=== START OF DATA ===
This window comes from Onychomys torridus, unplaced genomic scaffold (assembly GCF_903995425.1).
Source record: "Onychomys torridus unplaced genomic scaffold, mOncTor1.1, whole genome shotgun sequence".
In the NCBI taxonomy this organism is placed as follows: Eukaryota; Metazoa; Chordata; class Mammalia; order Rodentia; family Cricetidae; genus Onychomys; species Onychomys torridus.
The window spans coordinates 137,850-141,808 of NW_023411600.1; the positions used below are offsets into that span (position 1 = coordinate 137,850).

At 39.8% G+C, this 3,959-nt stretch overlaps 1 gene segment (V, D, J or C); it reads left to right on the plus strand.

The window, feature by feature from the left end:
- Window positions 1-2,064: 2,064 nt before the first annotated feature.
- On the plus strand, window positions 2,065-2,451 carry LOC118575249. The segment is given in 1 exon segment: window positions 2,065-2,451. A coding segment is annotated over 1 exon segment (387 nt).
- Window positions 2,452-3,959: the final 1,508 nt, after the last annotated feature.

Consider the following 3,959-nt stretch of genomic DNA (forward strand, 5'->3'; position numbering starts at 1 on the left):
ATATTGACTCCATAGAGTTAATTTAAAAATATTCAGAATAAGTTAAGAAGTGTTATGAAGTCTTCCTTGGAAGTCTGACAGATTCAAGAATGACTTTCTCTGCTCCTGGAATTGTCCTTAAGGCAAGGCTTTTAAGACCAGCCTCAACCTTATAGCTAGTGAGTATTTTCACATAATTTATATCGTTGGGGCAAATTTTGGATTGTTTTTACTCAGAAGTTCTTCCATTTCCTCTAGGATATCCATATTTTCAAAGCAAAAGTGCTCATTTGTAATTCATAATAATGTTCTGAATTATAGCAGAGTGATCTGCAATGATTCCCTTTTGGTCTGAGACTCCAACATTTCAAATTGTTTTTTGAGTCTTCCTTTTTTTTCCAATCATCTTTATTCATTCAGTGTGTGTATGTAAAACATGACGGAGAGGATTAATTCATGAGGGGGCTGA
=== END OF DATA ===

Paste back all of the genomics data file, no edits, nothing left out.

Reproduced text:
This window comes from Onychomys torridus, unplaced genomic scaffold (assembly GCF_903995425.1).
Source record: "Onychomys torridus unplaced genomic scaffold, mOncTor1.1, whole genome shotgun sequence".
In the NCBI taxonomy this organism is placed as follows: Eukaryota; Metazoa; Chordata; class Mammalia; order Rodentia; family Cricetidae; genus Onychomys; species Onychomys torridus.
The window spans coordinates 137,850-141,808 of NW_023411600.1; the positions used below are offsets into that span (position 1 = coordinate 137,850).

At 39.8% G+C, this 3,959-nt stretch overlaps 1 gene segment (V, D, J or C); it reads left to right on the plus strand.

The window, feature by feature from the left end:
- Window positions 1-2,064: 2,064 nt before the first annotated feature.
- On the plus strand, window positions 2,065-2,451 carry LOC118575249. The segment is given in 1 exon segment: window positions 2,065-2,451. A coding segment is annotated over 1 exon segment (387 nt).
- Window positions 2,452-3,959: the final 1,508 nt, after the last annotated feature.

Consider the following 3,959-nt stretch of genomic DNA (forward strand, 5'->3'; position numbering starts at 1 on the left):
ATATTGACTCCATAGAGTTAATTTAAAAATATTCAGAATAAGTTAAGAAGTGTTATGAAGTCTTCCTTGGAAGTCTGACAGATTCAAGAATGACTTTCTCTGCTCCTGGAATTGTCCTTAAGGCAAGGCTTTTAAGACCAGCCTCAACCTTATAGCTAGTGAGTATTTTCACATAATTTATATCGTTGGGGCAAATTTTGGATTGTTTTTACTCAGAAGTTCTTCCATTTCCTCTAGGATATCCATATTTTCAAAGCAAAAGTGCTCATTTGTAATTCATAATAATGTTCTGAATTATAGCAGAGTGATCTGCAATGATTCCCTTTTGGTCTGAGACTCCAACATTTCAAATTGTTTTTTGAGTCTTCCTTTTTTTTCCAATCATCTTTATTCATTCAGTGTGTGTATGTAAAACATGACGGAGAGGATTAATTCATGAGGGGGCTGA